Socioeconomic Impacts of Restoration

Full Title: Integrating socioeconomic impacts into fisheries restoration decisions

This project will scope and design socioeconomic research to inform restoration planning decisions made for pollution incidents in the Gulf of Mexico.

Sunlight illuminates a lingering oil slick off the Mississippi Delta after the Deepwater Horizon oil spill
Photo credit: NASA/GSFC, MODIS Rapid Response, Public domain, via Wikimedia Commons

Lead Investigator: Lydia Olander, Nicholas Institute, Duke University, lydia.olander@duke.edu

Natural Resource Manager: John W. Barco, NOAA Office for Habitat Conservation, Restoration Division

Project Team: David Yoskowitz (Harte Research Institute, Texas A&M University, Corpus Christi); Alejandra Mickle, Jeff Smith, and Kristen Kaufman (NOAA Office for Habitat Conservation, Restoration Division); and Travis Grout (ERT, Inc., in support of NOAA Office for Habitat Conservation)

Federal Program Officer/Point of Contact: Frank Parker (frank.parker@noaa.gov)

Award Amount: $121,735

Award Period: This project began in September 2021 and will end in August 2022.

Why it matters: When an oil spill or hazardous waste release occurs, it can injure fish populations that are targeted by recreational and subsistence fishers. Parties responsible for these incidents can be held accountable for natural resource injuries and the lost use of the injured resources. The Damage Assessment, Remediation, and Restoration Program (DARRP) team at NOAA works to assess and restore natural resources after oil spills, ship groundings, and hazardous waste releases. To effectively describe injuries that result from pollution incidents and address them through restoration, DARRP experts need to understand impacts on injured fish and their supporting habitats, who targets the fish for recreational and subsistence purposes, and the value local fishers place on those fish. The team will also enhance their understanding of the ecosystem services provided by nearshore essential fish habitat to better assess damages.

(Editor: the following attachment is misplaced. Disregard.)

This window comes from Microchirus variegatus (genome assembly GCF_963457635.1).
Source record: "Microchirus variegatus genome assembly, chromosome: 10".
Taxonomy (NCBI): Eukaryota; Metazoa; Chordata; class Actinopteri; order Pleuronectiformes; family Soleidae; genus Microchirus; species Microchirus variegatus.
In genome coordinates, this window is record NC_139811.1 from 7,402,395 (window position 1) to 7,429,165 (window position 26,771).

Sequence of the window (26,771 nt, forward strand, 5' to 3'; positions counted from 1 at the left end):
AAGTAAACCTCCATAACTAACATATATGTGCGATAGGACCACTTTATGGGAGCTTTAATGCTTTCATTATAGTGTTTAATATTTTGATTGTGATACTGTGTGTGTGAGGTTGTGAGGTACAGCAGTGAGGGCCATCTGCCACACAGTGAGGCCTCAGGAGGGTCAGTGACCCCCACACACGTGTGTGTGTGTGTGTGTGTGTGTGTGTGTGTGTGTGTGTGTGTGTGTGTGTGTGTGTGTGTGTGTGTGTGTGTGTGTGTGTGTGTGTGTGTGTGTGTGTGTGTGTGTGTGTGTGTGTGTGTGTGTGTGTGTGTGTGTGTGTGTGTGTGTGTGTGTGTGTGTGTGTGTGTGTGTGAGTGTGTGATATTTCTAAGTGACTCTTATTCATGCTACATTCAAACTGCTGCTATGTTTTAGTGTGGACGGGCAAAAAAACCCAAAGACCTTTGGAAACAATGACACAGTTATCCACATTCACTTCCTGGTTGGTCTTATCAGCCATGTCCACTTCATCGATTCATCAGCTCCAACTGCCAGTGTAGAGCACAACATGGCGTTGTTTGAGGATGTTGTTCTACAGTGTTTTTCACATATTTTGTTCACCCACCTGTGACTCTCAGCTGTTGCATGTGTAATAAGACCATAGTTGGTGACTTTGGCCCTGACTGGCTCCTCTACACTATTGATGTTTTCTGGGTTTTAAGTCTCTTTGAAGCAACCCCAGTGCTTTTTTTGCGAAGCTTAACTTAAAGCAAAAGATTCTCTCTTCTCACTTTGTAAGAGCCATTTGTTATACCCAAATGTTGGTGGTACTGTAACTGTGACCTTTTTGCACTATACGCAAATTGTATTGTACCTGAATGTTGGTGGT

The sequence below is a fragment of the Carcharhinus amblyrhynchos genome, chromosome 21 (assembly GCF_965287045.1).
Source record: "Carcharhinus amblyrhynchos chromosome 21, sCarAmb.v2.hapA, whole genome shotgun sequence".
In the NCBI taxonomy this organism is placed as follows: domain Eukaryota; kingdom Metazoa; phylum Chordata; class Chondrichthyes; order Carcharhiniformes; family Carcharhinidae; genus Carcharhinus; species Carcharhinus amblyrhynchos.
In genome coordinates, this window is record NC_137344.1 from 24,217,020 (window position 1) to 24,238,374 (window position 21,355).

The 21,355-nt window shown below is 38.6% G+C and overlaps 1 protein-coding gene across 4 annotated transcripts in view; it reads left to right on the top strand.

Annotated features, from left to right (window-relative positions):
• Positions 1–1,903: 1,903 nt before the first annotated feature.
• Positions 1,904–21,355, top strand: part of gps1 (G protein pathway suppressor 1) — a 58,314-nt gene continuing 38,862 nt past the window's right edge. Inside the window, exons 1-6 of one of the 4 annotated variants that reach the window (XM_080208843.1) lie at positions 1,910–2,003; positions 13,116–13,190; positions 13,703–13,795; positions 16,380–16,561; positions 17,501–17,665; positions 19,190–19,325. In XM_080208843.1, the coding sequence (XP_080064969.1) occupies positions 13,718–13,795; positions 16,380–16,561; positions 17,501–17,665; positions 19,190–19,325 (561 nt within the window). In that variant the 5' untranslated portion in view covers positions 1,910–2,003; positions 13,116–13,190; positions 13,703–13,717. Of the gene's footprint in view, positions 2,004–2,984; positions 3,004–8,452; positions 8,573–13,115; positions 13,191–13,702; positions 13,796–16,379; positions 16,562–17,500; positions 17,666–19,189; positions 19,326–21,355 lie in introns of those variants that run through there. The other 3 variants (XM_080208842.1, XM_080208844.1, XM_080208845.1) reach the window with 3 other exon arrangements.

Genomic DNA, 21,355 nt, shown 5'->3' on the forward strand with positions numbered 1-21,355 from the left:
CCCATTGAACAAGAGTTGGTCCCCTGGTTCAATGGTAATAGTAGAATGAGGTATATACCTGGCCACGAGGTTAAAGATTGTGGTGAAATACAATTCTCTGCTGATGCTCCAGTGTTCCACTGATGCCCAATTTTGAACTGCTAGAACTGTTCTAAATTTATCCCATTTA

What the team is doing: First, relevant research and management literature will be reviewed and discussed to build a stronger shared understanding of decisions and assist in refining research questions. A workshop with DARRP stakeholders and modeling experts will be held to discuss research gaps and develop credible methods. The team will work with DARRP experts, NOAA guidance documents, and literature to ensure feasibility, laying the groundwork for designing future research. The steering committee, DARRP stakeholders, and other key experts will participate in a series of workshops, building on the results of the previous steps to co-develop an R&D Plan.

Expected outcome: Recommendations for case-specific decisions and program level decision-making guidance for DARRP will be co-developed using science implementation actions. An Application Plan that includes goals, milestones, participants, and budget will be developed. This Application Plan will describe the tools developed during this project and how they 1) can improve injury assessments and restoration planning decisions, 2) should be applied, step by step, in the context of a DARRP case, and 3) fit into broader DARRP case management and decision-making processes.